Sunday, 13 April 2014

What is Your Dairy farm Profit?

What is dairy farm profit? Is profit a dirty word? Too few New Zealand dairy farmers know their profit? Discussion groups rarely discuss or compare profit. Few farmers financially benchmark. Why do farmers and consultants continue to use profit per hectare to compare farms?


Non-Cash Adjustments include changes in feed & livestock inventory, inclusion of Family labour & Management and depreciation. See NZDairybase

Why do so few NZ dairy farmers know what their profit is? Profit per hectare is not enough, although every farmer should calculate Profit/hectare. 

Operating Profit Margin (OPM) is a better measure of financial efficiency. Dairy farms should aim to have a consistant OPM of greater than 40% i.e. Operating Expenses (which include Family Labour adjustment and depreciation) not to exceed 60% of Gross Farm Revenue (GFR). 

Return on Equity (RoE) and Return on Assets (RoA) are very important profit metrics.

In NZ there is a trend to more intense farming systems (more System 4 & 5 and less System 1 & 2). New Zealand farmers have a comparative advantage in growing pasture. So pasture efficiency & grazing management remains a core fundamental (in NZ) and is directly linked to profitability. NZ does not have a comparative advantage in TMR, cereals or purchased feeds. The choice of farm system, high or low input, TAD or OAD milking, is a personal decision.

System 1 - All grass self-contained, all stock on the dairy platform No feed is imported.  No supplement fed to the herd except supplement harvested off the effective milking area and dry cows are not grazed off the effective milking area.

System 2 - Feed imported, either supplement or grazing off, fed to dry cows Approx 4 - 14% of total feed is imported. Large variation in % as in high rainfall areas and cold climates such as Southland, most of the cows are wintered off.

System 3 - Feed imported to extend lactation (typically autumn feed) and for dry cows Approx 10-20% of total feed is imported.  Westland - feed to extend lactation may be imported in spring rather than autumn.

System 4 - Feed imported and used at both ends of lactation and for dry cows  Approx 20 - 30% of total feed is imported onto the farm.

System 5 - Imported feed used all year, throughout lactation & for dry cows Approx 25 - 40% (but can be up to 55%) of total feed is imported.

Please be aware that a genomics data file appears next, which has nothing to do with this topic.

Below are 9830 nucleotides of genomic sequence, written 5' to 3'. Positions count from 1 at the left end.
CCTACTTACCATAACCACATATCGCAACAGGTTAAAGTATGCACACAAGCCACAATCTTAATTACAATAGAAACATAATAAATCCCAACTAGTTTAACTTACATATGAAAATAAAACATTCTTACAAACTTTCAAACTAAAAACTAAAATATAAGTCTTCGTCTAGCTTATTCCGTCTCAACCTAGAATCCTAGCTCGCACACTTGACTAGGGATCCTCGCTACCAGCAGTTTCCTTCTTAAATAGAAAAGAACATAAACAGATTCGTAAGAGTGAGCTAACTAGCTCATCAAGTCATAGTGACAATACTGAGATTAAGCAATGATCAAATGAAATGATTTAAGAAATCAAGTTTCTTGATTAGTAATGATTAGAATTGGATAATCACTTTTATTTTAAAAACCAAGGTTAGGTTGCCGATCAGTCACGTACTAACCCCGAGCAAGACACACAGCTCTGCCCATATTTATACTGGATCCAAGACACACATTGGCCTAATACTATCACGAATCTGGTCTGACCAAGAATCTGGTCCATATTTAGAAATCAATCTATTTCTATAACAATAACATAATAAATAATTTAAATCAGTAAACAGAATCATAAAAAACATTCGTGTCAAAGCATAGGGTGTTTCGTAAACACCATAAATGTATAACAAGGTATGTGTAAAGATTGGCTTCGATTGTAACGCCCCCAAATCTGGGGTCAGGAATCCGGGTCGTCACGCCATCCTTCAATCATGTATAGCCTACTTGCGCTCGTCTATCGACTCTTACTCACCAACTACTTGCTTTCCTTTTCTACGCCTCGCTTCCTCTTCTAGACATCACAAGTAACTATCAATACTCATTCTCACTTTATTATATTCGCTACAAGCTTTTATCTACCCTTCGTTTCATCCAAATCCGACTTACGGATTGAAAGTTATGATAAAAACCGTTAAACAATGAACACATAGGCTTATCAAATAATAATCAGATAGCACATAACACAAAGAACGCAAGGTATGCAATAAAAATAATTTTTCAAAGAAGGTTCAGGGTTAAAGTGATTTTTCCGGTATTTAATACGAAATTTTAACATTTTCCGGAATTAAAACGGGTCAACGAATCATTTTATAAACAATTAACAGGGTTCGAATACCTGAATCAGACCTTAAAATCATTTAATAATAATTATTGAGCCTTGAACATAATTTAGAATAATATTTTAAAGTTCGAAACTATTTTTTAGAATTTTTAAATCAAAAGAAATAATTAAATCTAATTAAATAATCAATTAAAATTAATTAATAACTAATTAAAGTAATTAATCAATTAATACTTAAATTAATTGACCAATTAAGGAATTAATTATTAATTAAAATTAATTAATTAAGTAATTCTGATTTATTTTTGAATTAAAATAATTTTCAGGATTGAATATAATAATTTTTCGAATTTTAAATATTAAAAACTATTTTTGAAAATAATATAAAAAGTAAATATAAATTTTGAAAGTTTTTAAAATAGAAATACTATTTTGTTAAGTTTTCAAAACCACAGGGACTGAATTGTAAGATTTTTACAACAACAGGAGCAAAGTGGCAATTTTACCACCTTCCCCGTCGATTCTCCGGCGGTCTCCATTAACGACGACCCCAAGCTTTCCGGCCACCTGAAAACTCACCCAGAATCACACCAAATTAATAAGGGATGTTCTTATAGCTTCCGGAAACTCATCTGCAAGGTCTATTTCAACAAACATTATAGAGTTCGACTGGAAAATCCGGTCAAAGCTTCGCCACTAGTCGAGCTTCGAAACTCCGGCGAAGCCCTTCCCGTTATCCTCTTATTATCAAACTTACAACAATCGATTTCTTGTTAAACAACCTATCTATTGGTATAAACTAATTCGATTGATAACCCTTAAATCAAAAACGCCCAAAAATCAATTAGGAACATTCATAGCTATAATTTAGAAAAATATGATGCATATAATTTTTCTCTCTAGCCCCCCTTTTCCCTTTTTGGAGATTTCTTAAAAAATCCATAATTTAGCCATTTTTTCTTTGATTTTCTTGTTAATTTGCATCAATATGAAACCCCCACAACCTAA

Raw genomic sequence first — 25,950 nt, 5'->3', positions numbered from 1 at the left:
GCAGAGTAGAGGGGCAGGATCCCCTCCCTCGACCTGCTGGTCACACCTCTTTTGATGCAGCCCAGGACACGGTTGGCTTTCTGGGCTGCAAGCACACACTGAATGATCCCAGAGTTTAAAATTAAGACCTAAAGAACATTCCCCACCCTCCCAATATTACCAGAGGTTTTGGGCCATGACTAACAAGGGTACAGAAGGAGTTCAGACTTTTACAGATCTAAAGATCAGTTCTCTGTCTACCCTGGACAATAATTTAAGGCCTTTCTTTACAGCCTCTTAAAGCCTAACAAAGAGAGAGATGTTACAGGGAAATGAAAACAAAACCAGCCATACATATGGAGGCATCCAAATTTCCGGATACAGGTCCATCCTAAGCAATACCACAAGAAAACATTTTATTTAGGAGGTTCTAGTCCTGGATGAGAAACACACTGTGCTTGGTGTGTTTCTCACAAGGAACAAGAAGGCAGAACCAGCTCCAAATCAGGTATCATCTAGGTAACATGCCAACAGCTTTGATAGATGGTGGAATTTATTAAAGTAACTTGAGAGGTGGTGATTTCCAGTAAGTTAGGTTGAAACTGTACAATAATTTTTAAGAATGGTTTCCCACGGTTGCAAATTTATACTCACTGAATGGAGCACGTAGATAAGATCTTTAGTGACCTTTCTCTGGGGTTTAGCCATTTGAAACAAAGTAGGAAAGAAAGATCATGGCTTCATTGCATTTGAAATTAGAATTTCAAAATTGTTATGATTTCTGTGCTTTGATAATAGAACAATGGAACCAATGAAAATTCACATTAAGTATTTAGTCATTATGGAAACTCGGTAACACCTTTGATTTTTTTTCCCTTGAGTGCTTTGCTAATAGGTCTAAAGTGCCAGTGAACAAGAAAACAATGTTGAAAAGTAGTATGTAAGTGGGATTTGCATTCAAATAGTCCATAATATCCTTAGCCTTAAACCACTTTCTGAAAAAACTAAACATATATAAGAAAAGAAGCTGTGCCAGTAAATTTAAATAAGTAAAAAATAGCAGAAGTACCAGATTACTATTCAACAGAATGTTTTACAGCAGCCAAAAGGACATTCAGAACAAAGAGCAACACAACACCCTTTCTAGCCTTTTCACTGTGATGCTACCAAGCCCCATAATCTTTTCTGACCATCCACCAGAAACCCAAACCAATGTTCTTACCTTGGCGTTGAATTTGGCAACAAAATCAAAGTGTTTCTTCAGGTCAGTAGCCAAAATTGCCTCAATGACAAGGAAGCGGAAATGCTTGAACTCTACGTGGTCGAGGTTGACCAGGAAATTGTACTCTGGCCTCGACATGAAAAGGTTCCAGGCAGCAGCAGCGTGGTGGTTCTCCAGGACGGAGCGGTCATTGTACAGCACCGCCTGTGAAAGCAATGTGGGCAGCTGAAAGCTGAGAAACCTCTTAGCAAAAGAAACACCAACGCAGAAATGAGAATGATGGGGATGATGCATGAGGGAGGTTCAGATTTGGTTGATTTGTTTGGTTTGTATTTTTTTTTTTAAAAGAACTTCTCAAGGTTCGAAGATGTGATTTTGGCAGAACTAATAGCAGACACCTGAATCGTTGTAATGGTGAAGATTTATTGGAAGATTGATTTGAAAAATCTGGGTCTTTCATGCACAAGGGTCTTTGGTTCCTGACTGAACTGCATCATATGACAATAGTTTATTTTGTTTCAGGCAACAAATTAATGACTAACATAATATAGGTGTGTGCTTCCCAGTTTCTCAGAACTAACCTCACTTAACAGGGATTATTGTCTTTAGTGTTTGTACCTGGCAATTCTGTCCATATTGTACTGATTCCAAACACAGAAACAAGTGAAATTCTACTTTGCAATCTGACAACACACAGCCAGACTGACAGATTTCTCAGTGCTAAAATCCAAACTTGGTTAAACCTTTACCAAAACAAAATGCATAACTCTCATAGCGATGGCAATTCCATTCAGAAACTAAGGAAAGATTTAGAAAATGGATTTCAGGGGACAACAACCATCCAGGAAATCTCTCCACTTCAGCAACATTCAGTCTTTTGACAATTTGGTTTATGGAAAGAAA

*Note: Farms feeding 1-2kg of meal or grain per cow per day for most of the season will best fit in System 3.

OneFarm Research has shown that the difference in profitability between systems is insignificant. Operating Profit was a poor tool to compare different systems because it doesn’t take into account the additional capital invested as farms intensify.  

Farms must be profitable to be sustainable in an increasingly turbulent world. Sustainability in dairy farming includes being environmentally, people and animal welfare sustainable as well as profitable. 
Which farming system you chose for your business depends on what you most like doing, the lifestyle you wish for your family and your attitude toward risk.

 All farms face both environmental risks e.g. droughts and market risks e.g. milk price or world cereal prices.

There are both upside risks (e.g. opportunities like increased milk price or excellent grass growing season) and downside risks (e.g. negative impacts like milk price dropping, droughts or interest rates rising) in agriculture. The farm businesses that capture upside risks/opportunities are different from the farm businesses that best cope with adverse or downside risks. 

The most important Key Performance Indicators (KPIs) are Operating Profit Margin (OPM) and Milk Solids per hectare.

Resilience is a prerequisite for achieving sustainability in a turbulent environment. There are five critical factors. Read the OneFarm: Dairy Farm  Business Resilience Research  

1. Technical efficiency….Milk Solids per hectare and per person.

2. Financial efficiency ….OPM and higher Return on Assets (RoA).

3. Available Farm Cash Surplus….more available discretionary cash or free cash…Cash is King.

4. The ability to manage debt servicing capacity…always having sufficient funds to meet debts.

5. Farm cost control is critical.

In NZ, System 3 farms which are neither high nor low input tended to be more resilient over different seasons and had greater ability to flex with the season.

Profit alone (or worse still at any cost) should not be sole purpose for being in business. Rather it is an essential to enable farmers to achieve their personal & family goals. A balanced business scoreboard is the target not just profit. Increasingly society will impose a ‘license to farm’ on all farmers that will include environmental, animal welfare and people sustainable objectives. 

What is your business mission or vision? Is your farm business vision written? What are the values that drive & steer your farm business?

Much could be learnt from the leading Maori Trust farms in New Zealand that have a “Quadruple Bottom Line” business objective of “Culture, People, Environment and Profit” not solely a profit motive that is driven by self-interest and an individual approach.


  1. Way cool! Some very valid points! I appreciate you writing this article
    plus the rest of the site is also good.

  2. If man's gained any wisdom it should be that time on this earth is short. Live it wisely, milk oad, with enough cows to live a life of sufficiency and don't be attracted to treadmill dairying of size and scale.
    And one piece of advice, make confinement dairying something you read about that happens somewhere else. Some might want it, you don't need it!